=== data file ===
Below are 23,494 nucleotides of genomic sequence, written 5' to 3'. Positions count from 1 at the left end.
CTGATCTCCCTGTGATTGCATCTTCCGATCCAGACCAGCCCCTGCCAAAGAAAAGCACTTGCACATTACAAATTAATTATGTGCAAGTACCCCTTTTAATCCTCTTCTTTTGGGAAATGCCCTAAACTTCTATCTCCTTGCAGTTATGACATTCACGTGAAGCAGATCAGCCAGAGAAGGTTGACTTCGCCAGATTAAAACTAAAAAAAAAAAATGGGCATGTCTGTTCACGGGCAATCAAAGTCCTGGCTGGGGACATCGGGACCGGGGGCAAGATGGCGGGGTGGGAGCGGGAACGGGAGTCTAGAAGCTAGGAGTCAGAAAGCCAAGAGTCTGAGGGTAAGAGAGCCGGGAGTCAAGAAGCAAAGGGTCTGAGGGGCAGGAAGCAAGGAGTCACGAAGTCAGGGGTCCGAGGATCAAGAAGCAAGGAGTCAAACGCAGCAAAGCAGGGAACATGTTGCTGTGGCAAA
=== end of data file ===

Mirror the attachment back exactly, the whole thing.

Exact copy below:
Below are 23,494 nucleotides of genomic sequence, written 5' to 3'. Positions count from 1 at the left end.
CTGATCTCCCTGTGATTGCATCTTCCGATCCAGACCAGCCCCTGCCAAAGAAAAGCACTTGCACATTACAAATTAATTATGTGCAAGTACCCCTTTTAATCCTCTTCTTTTGGGAAATGCCCTAAACTTCTATCTCCTTGCAGTTATGACATTCACGTGAAGCAGATCAGCCAGAGAAGGTTGACTTCGCCAGATTAAAACTAAAAAAAAAAAATGGGCATGTCTGTTCACGGGCAATCAAAGTCCTGGCTGGGGACATCGGGACCGGGGGCAAGATGGCGGGGTGGGAGCGGGAACGGGAGTCTAGAAGCTAGGAGTCAGAAAGCCAAGAGTCTGAGGGTAAGAGAGCCGGGAGTCAAGAAGCAAAGGGTCTGAGGGGCAGGAAGCAAGGAGTCACGAAGTCAGGGGTCCGAGGATCAAGAAGCAAGGAGTCAAACGCAGCAAAGCAGGGAACATGTTGCTGTGGCAAA